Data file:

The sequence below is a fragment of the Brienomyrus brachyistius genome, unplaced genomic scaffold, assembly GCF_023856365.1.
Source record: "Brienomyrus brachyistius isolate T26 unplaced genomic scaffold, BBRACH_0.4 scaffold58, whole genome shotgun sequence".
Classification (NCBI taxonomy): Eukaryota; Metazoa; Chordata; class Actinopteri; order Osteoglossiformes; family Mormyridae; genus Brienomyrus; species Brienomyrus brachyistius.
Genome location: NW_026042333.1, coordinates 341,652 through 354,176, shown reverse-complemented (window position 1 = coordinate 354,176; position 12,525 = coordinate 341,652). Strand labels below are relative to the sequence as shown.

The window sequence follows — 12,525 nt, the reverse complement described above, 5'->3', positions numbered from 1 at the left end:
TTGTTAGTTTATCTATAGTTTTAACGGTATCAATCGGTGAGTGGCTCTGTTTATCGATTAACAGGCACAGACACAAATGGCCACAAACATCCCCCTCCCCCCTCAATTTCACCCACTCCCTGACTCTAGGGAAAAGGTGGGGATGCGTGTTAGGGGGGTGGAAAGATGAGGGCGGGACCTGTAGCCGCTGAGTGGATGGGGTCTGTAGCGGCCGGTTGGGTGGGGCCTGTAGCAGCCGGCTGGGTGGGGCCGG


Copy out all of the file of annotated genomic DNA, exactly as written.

The sequence below is a fragment of the Brienomyrus brachyistius genome, unplaced genomic scaffold, assembly GCF_023856365.1.
Source record: "Brienomyrus brachyistius isolate T26 unplaced genomic scaffold, BBRACH_0.4 scaffold58, whole genome shotgun sequence".
Classification (NCBI taxonomy): Eukaryota; Metazoa; Chordata; class Actinopteri; order Osteoglossiformes; family Mormyridae; genus Brienomyrus; species Brienomyrus brachyistius.
Genome location: NW_026042333.1, coordinates 341,652 through 354,176, shown reverse-complemented (window position 1 = coordinate 354,176; position 12,525 = coordinate 341,652). Strand labels below are relative to the sequence as shown.

The window sequence follows — 12,525 nt, the reverse complement described above, 5'->3', positions numbered from 1 at the left end:
TTGTTAGTTTATCTATAGTTTTAACGGTATCAATCGGTGAGTGGCTCTGTTTATCGATTAACAGGCACAGACACAAATGGCCACAAACATCCCCCTCCCCCCTCAATTTCACCCACTCCCTGACTCTAGGGAAAAGGTGGGGATGCGTGTTAGGGGGGTGGAAAGATGAGGGCGGGACCTGTAGCCGCTGAGTGGATGGGGTCTGTAGCGGCCGGTTGGGTGGGGCCTGTAGCAGCCGGCTGGGTGGGGCCGG